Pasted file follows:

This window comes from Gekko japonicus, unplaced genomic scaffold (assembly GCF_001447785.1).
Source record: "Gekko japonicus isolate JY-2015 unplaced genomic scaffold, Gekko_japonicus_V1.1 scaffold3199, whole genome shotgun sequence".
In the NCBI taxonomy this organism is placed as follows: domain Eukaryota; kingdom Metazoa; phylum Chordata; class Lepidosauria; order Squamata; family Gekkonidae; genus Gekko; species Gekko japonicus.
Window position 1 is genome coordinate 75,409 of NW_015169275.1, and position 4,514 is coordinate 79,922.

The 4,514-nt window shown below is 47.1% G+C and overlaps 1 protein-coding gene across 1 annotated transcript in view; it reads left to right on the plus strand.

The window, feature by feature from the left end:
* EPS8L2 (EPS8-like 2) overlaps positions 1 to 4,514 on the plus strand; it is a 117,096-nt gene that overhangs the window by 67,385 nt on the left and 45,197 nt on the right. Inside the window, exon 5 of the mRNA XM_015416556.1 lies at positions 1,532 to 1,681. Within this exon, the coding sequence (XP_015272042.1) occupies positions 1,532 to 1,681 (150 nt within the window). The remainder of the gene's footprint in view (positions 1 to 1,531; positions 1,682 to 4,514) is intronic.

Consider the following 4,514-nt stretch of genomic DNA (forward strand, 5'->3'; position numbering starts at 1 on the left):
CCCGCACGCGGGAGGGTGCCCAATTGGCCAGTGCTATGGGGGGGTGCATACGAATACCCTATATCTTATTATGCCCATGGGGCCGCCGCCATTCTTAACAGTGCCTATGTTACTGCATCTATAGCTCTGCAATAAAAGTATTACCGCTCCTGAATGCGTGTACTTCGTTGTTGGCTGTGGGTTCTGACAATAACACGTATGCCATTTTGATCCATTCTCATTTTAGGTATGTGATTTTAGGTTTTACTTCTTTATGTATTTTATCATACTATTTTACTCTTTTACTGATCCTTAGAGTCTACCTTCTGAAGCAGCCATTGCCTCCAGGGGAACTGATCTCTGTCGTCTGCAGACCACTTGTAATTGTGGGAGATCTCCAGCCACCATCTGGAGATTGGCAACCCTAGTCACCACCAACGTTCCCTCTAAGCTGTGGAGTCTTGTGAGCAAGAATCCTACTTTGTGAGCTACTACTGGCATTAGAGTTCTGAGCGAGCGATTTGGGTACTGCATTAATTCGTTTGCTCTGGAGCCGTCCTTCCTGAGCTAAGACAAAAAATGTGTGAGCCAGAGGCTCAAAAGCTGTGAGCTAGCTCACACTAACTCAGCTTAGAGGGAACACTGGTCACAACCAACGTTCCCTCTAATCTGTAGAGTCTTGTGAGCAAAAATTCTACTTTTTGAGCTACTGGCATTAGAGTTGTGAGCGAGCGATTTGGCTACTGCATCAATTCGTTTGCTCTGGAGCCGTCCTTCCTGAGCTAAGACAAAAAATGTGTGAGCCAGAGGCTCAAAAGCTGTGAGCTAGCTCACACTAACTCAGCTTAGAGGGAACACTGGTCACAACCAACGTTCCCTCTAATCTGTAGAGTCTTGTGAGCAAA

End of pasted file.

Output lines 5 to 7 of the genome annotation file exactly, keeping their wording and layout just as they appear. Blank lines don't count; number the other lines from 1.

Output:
The 4,514-nt window shown below is 47.1% G+C and overlaps 1 protein-coding gene across 1 annotated transcript in view; it reads left to right on the plus strand.

The window, feature by feature from the left end:
* EPS8L2 (EPS8-like 2) overlaps positions 1 to 4,514 on the plus strand; it is a 117,096-nt gene that overhangs the window by 67,385 nt on the left and 45,197 nt on the right. Inside the window, exon 5 of the mRNA XM_015416556.1 lies at positions 1,532 to 1,681. Within this exon, the coding sequence (XP_015272042.1) occupies positions 1,532 to 1,681 (150 nt within the window). The remainder of the gene's footprint in view (positions 1 to 1,531; positions 1,682 to 4,514) is intronic.